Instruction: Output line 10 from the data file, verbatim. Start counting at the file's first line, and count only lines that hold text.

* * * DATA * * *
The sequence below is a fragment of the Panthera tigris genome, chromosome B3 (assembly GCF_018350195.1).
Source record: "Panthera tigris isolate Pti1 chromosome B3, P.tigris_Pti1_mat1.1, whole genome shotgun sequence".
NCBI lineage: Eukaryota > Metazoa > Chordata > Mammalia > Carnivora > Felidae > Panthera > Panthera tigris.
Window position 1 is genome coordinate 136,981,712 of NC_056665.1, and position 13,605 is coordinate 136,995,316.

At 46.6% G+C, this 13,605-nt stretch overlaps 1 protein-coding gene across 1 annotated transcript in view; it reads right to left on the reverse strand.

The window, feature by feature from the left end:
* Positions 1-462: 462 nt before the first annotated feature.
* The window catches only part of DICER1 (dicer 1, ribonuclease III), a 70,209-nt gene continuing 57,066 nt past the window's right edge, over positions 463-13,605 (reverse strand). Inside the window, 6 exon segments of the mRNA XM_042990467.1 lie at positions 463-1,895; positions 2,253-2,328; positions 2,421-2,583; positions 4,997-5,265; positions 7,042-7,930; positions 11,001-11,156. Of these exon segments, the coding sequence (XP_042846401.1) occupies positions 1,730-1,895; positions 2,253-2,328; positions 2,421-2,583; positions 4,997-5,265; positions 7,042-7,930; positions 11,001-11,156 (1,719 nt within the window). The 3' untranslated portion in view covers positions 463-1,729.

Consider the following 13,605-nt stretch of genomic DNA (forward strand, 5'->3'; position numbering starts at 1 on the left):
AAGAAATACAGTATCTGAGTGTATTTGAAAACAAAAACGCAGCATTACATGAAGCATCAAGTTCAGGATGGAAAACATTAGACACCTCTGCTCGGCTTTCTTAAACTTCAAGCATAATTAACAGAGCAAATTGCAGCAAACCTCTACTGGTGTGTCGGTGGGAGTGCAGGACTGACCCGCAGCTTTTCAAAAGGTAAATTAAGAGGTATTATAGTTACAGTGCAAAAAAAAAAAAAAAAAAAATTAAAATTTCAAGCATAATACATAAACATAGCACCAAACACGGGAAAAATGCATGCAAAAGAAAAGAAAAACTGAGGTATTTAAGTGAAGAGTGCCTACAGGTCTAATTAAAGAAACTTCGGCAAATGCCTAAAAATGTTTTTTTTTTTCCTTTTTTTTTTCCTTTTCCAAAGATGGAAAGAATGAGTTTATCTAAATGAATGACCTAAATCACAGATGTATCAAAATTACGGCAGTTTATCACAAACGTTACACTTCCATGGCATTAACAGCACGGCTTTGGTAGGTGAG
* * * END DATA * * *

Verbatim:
AAGAAATACAGTATCTGAGTGTATTTGAAAACAAAAACGCAGCATTACATGAAGCATCAAGTTCAGGATGGAAAACATTAGACACCTCTGCTCGGCTTTCTTAAACTTCAAGCATAATTAACAGAGCAAATTGCAGCAAACCTCTACTGGTGTGTCGGTGGGAGTGCAGGACTGACCCGCAGCTTTTCAAAAGGTAAATTAAGAGGTATTATAGTTACAGTGCAAAAAAAAAAAAAAAAAAAATTAAAATTTCAAGCATAATACATAAACATAGCACCAAACACGGGAAAAATGCATGCAAAAGAAAAGAAAAACTGAGGTATTTAAGTGAAGAGTGCCTACAGGTCTAATTAAAGAAACTTCGGCAAATGCCTAAAAATGTTTTTTTTTTTCCTTTTTTTTTTCCTTTTCCAAAGATGGAAAGAATGAGTTTATCTAAATGAATGACCTAAATCACAGATGTATCAAAATTACGGCAGTTTATCACAAACGTTACACTTCCATGGCATTAACAGCACGGCTTTGGTAGGTGAG